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Use Intuition to Enhance
Your Professional Success

By Jon Stetson

Ask any successful person what process he or she uses when making decisions, creating new ideas and strategies or knowing what to say to get people to take action, and the answer you’ll hear most often is “intuition.” Called by other names, such as “gut feeling,” “a hunch,” or even “a guess that seems to come out of nowhere,” intuition is usually the real explanation for all those “educated guesses” that almost always seem right.

Unfortunately, many people are afraid to trust their intuition. After all, people perceive the business world in black or white, and “hunches” and “guesses” fall into that fuzzy gray area. In reality, though, you use your intuition every day in matters you likely take for granted, such as what tone of voice to use in a particular situation or how close to stand when meeting someone new. Your subconscious processes these decisions at a speed much quicker than any supercomputer ever could. These are your intuition at work.

In the business world, using your intuition is most important when you’re communicating with others; whether you’re addressing your department at a staff meeting, talking one-on-one with a co-worker or employee or delivering an important message from the podium. Those you’re communicating with need to feel that you understand where they’re coming from and what challenges they face. If you go into the interaction with a planned “script” of what you’re going to say or how you’re going to deliver a certain piece of news, you’re making yourself vulnerable. Sure, you may think that going from point A to point B to point C seems safe, but the moment someone throws you a curve ball with an unexpected question or statement, you’re likely to say the wrong thing and hurt your credibility. It’s during those times that you need to listen to and trust your intuition most.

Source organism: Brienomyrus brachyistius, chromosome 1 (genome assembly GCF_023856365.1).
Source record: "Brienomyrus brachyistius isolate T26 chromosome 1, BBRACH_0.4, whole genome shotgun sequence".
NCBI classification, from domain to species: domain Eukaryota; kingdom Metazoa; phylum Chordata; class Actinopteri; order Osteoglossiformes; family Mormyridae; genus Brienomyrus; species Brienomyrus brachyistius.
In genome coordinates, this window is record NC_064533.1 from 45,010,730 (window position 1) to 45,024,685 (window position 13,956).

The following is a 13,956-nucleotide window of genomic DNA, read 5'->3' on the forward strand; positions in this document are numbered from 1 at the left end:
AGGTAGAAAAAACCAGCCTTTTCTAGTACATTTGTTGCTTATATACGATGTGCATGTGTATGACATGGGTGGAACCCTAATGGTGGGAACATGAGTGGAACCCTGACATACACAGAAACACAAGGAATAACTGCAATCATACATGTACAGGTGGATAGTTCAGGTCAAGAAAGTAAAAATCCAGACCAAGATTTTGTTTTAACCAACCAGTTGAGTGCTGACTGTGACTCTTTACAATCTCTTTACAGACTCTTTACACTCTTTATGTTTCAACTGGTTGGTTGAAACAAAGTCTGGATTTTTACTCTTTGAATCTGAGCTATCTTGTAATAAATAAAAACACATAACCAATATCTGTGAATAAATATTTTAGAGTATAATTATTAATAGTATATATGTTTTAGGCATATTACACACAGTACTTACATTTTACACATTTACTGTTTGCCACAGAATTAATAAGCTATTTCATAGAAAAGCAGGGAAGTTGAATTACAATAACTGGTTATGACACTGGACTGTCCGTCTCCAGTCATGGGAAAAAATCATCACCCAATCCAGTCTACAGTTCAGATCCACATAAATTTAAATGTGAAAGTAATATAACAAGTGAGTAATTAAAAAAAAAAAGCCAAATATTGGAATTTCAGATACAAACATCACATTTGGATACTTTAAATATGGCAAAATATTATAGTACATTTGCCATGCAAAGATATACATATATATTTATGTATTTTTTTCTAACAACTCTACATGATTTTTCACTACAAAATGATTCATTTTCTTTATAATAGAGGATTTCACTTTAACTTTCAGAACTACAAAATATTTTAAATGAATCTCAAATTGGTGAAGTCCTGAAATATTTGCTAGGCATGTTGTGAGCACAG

Of course, this notion of intuition means you need to throw away the management 101 textbook and go with your gut feelings during interactions. Doing so can be scary—there’s a risk when you stretch yourself, but the rewards are enormous. Those you are talking with get more out of the interaction because they don’t have their guard up and are “in the zone” with you. They can sense that you’re in touch with their needs, creating a synergy between them and you that enables them to truly understand your message and apply it. When you’re able to communicate in a way that gets people to take action, your professional status is greatly elevated.

Intuition Honing Techniques: All rewards in life require an investment. As is often said, “You don’t get anything for nothing.” When it comes to optimizing your intuition, the same holds true. If you are willing to keep an open mind and put forth the time and energy to hone your intuitive skills, you’ll find your life to be more focused and successful. The following suggestions will help you tap into your inherent intuition so you can reap all its rewards.

Focus on what you hear: Using your intuition means paying attention to the things that go on around you. Unfortunately, many people today are over-stressed and over-extended, and as such they simply don’t listen. Their minds are racing with so many thoughts that they never really focus on what’s going on around them, much less the person or audience they’re speaking to. To train yourself to stay focused and aware of what’s going on around you, repeat, in your mind, what other people are saying. Echo their exact words mentally. Doing so will bring you right into the moment and force you to really listen. After a short while, staying present will become second nature and you’ll be one step closer to better utilizing your intuition.